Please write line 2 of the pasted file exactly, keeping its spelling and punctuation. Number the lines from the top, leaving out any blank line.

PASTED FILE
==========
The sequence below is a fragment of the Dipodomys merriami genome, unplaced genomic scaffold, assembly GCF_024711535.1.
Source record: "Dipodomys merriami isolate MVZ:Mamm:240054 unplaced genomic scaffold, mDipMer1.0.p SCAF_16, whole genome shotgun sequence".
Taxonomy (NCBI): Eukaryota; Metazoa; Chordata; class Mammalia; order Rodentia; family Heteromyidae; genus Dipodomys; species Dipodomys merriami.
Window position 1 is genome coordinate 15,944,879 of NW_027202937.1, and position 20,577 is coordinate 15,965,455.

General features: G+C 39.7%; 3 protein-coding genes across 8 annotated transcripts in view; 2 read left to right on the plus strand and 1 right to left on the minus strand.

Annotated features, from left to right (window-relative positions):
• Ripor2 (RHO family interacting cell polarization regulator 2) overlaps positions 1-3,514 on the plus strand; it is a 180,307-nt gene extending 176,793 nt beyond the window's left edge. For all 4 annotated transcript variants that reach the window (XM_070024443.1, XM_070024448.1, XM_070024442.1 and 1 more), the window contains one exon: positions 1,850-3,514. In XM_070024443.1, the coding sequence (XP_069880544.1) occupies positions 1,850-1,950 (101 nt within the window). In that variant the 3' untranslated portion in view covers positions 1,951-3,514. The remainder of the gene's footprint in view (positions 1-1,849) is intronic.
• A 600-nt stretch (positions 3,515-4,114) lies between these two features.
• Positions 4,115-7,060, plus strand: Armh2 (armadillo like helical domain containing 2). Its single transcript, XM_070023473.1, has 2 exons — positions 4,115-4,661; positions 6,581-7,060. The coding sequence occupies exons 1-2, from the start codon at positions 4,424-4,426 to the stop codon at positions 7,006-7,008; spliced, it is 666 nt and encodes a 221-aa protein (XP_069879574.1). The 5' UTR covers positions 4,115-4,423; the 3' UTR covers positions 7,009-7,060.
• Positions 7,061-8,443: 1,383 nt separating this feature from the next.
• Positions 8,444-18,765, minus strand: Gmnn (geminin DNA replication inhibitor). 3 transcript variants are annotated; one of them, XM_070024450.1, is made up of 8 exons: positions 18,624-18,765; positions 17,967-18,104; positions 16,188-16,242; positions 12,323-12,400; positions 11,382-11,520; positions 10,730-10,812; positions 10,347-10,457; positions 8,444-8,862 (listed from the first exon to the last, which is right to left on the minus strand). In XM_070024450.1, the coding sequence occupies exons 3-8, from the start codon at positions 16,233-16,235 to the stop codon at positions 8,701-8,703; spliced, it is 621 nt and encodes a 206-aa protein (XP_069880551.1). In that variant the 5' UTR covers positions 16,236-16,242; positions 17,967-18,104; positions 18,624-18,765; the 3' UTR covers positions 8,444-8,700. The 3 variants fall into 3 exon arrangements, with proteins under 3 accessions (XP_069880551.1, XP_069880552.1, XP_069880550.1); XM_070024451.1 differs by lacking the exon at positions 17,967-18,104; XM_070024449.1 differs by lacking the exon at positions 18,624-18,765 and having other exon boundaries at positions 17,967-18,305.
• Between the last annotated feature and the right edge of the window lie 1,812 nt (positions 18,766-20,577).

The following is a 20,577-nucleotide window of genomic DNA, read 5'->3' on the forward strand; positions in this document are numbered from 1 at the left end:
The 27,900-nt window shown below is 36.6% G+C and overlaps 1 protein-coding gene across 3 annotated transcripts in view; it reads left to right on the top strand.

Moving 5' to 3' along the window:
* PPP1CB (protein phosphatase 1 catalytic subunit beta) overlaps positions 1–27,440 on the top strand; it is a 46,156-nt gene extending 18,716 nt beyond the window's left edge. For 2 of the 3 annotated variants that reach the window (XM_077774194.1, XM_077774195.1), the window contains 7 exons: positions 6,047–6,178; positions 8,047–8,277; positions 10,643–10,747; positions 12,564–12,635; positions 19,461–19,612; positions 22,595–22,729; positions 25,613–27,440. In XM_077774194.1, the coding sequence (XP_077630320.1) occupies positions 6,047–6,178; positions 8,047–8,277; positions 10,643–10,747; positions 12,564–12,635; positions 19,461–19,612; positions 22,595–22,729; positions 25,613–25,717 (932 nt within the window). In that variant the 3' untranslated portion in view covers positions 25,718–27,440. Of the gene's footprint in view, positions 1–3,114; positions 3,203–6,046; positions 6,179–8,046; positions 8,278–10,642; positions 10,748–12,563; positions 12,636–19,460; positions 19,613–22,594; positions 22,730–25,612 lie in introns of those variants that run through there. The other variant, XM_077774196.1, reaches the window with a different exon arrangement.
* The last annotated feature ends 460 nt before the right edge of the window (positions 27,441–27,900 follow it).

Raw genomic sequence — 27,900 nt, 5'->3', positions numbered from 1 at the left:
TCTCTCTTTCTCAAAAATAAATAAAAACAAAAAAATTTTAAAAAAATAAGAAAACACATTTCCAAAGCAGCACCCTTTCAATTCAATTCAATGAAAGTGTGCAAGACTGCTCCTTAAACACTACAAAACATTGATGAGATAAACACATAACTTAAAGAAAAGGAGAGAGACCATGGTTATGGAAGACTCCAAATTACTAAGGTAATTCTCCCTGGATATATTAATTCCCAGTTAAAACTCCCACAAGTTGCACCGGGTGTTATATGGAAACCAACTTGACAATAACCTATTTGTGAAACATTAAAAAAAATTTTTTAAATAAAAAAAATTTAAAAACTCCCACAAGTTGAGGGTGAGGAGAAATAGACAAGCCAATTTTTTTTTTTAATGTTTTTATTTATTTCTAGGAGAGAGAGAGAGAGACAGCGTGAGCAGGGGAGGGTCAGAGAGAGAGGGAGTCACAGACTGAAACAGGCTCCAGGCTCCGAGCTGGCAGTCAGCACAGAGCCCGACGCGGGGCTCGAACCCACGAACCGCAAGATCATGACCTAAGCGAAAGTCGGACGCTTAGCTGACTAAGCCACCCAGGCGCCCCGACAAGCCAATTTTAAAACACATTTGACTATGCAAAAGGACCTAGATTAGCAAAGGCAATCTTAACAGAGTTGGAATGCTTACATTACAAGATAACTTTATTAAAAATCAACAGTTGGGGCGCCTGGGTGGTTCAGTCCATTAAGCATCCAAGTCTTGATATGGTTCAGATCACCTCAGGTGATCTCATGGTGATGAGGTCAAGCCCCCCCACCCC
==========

Source record: "Dipodomys merriami isolate MVZ:Mamm:240054 unplaced genomic scaffold, mDipMer1.0.p SCAF_16, whole genome shotgun sequence".